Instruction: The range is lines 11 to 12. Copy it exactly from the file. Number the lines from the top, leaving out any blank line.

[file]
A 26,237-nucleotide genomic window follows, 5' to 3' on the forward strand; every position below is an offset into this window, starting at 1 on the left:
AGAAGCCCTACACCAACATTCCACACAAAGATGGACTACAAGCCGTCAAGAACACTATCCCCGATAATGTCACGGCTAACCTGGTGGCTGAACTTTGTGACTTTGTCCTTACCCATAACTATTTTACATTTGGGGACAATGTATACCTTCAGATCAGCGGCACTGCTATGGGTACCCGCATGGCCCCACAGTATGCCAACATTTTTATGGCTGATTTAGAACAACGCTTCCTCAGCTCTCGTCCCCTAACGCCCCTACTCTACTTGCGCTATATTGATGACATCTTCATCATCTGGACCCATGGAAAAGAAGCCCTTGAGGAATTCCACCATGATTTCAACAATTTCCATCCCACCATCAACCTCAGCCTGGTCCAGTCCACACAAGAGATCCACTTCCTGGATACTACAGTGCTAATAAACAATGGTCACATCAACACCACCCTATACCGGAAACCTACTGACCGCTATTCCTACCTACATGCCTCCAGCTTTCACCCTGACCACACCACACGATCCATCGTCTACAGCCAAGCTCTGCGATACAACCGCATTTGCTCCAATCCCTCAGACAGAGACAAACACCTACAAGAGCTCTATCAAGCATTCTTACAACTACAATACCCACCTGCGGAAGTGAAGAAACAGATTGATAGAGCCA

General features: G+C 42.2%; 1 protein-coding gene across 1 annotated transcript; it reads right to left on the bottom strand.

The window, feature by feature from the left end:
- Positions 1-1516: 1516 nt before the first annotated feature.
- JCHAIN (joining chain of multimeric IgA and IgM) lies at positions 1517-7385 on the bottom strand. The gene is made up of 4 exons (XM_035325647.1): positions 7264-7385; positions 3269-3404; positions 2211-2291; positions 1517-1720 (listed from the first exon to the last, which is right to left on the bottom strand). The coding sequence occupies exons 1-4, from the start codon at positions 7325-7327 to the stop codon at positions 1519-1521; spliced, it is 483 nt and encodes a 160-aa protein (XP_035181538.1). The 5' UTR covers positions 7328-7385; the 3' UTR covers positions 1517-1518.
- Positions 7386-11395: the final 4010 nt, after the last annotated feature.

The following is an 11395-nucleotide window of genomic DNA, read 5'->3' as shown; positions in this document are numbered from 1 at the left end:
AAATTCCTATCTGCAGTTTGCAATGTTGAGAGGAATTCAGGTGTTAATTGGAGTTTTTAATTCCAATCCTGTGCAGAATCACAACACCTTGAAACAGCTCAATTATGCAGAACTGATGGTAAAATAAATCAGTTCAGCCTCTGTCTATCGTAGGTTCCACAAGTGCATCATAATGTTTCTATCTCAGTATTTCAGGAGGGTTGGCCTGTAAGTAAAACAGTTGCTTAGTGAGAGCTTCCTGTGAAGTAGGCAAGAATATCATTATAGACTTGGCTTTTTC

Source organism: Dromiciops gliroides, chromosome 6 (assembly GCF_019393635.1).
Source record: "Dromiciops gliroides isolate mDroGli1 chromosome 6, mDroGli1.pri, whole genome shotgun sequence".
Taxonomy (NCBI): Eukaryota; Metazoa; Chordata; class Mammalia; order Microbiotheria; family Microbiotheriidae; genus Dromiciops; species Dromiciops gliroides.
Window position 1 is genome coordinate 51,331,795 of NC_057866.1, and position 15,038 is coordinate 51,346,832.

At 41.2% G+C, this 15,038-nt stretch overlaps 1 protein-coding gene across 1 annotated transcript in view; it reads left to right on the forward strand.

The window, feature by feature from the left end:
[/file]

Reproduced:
Source record: "Dromiciops gliroides isolate mDroGli1 chromosome 6, mDroGli1.pri, whole genome shotgun sequence".
Taxonomy (NCBI): Eukaryota; Metazoa; Chordata; class Mammalia; order Microbiotheria; family Microbiotheriidae; genus Dromiciops; species Dromiciops gliroides.